It didn’t happen the first time I had DUCHESSE DE BOURGOGNE. It didn’t even happen the first time I tried the sour beer lineup from RUSSIAN RIVER. But I knew it was gonna happen – there was going to be that one sour ale that was going to knock me for a loop and make me a full-on believer in their power. That beer, my friends, is MONK’S CAFÉ FLEMISH SOUR ALE. Oh, my friends who’d had it told me what would happen. They said this was one of the best beers going, and they were right. Brewed for Philadelphia’s renown Belgian beer bar MONK’S CAFÉ by the VAN STEENBERGE BREWERY just outside of Ghent, Belgium, FLEMISH SOUR ALE just coats the tongue in puckering, mouth-pleasing smoothness. It is a dark amber beer that I’d have to say is fairly mild overall in its sourness, but it is miles away from the layman's beer. It's incredibly delicious and I felt like a full-on gourmand while ingesting it.
Here’s something I found about the beer on the internet, penned by Jason & Todd Almstrom, the fellas behind Beer Advocate.com and the magazine:
Philadelphia is home to Monk's Café, one of America's top havens for Belgian beer lovers. The emporium is co-operated by Tom Peters and Fergus Carey, whose love for Belgian beer and food runs deep. How deep? So deep that Peters had a beer commissioned by Brouwerij Van Steenberge, the same brewery that brings us Gulden Draak and Piraat. From our understanding, Monk's Café Flemish Sour Red Ale is actually Van Steenberge's Bios Vlaamse Bourgogne ("Flemish Burgundy") -- Tom convinced them to bottle it under a private label. Despite all of the "red" references, it's actually an Oud Bruin, a style of ale that hails from the Flanders region of Belgium…… Leathery, with deep ruby hues. A creamy, beige, two-finger head that laces, retains and sticks well. Sour in the nose and quite vinous, with mildly fruity undertones of lime rinds and funky phenols. The puckering tartness -- it really gets your saliva glands going -- cuts through with an acidic smack that's akin to lemon-lime juice with a salty edge. Dry, ultra-crisp and thin-bodied. A big oak note in the center amplifies the tartness and brings with it a woody edge. Suggestions of bitter cherries and raisins, even though there's no fruit in the beer. Slightly medicinal and metallic as the beer warms. No real sweetness or maltiness to speak of -- it's all about the sour. Finish is dry and surprisingly clean.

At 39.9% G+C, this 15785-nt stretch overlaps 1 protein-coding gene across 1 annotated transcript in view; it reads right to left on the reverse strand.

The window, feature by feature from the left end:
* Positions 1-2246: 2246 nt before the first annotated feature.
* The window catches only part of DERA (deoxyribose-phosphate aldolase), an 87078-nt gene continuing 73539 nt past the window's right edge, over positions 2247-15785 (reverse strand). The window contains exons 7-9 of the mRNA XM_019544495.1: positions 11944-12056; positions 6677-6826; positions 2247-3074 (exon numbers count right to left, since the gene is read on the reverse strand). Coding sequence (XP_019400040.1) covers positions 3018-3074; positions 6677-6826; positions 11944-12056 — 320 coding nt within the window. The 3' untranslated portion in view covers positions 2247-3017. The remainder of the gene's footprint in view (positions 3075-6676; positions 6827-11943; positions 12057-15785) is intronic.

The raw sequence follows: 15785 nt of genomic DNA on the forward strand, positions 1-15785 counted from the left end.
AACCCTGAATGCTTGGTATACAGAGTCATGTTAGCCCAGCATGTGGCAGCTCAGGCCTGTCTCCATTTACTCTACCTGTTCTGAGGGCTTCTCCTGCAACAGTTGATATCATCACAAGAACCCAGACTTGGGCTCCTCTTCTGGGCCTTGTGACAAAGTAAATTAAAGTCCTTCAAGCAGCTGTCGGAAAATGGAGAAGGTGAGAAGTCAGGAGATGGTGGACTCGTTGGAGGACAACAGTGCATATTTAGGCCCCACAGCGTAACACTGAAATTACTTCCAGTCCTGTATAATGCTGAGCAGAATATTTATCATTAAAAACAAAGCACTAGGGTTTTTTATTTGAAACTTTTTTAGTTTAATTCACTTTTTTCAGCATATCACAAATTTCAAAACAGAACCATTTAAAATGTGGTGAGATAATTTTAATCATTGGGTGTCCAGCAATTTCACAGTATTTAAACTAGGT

I’d agree with that, although I’d say it all with at least three or four times as much enthusiasm. This is one of my favorite beers right now, and folks, it’s being imported into America. It’s fantastic. 10/10.